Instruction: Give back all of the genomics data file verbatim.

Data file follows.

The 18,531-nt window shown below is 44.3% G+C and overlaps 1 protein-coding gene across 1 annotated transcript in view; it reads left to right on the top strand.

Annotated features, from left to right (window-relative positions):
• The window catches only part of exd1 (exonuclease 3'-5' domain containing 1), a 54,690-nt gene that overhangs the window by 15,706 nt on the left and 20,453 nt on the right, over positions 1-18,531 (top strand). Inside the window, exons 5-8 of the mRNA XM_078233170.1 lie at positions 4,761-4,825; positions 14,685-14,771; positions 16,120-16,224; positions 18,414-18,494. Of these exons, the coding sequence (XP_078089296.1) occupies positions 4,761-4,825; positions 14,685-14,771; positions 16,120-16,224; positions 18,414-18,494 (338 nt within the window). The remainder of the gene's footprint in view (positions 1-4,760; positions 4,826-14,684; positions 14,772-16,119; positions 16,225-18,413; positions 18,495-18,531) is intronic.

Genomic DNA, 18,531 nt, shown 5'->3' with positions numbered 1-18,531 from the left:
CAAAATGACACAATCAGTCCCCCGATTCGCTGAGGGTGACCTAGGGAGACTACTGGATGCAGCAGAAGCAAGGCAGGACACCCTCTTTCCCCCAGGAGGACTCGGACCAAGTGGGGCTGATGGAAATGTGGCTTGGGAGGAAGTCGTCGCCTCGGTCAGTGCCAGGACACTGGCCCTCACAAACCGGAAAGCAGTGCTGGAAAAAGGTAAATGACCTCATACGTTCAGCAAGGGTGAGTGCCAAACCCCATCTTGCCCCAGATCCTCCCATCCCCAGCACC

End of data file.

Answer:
The 18,531-nt window shown below is 44.3% G+C and overlaps 1 protein-coding gene across 1 annotated transcript in view; it reads left to right on the top strand.

Annotated features, from left to right (window-relative positions):
• The window catches only part of exd1 (exonuclease 3'-5' domain containing 1), a 54,690-nt gene that overhangs the window by 15,706 nt on the left and 20,453 nt on the right, over positions 1-18,531 (top strand). Inside the window, exons 5-8 of the mRNA XM_078233170.1 lie at positions 4,761-4,825; positions 14,685-14,771; positions 16,120-16,224; positions 18,414-18,494. Of these exons, the coding sequence (XP_078089296.1) occupies positions 4,761-4,825; positions 14,685-14,771; positions 16,120-16,224; positions 18,414-18,494 (338 nt within the window). The remainder of the gene's footprint in view (positions 1-4,760; positions 4,826-14,684; positions 14,772-16,119; positions 16,225-18,413; positions 18,495-18,531) is intronic.

Genomic DNA, 18,531 nt, shown 5'->3' with positions numbered 1-18,531 from the left:
CAAAATGACACAATCAGTCCCCCGATTCGCTGAGGGTGACCTAGGGAGACTACTGGATGCAGCAGAAGCAAGGCAGGACACCCTCTTTCCCCCAGGAGGACTCGGACCAAGTGGGGCTGATGGAAATGTGGCTTGGGAGGAAGTCGTCGCCTCGGTCAGTGCCAGGACACTGGCCCTCACAAACCGGAAAGCAGTGCTGGAAAAAGGTAAATGACCTCATACGTTCAGCAAGGGTGAGTGCCAAACCCCATCTTGCCCCAGATCCTCCCATCCCCAGCACC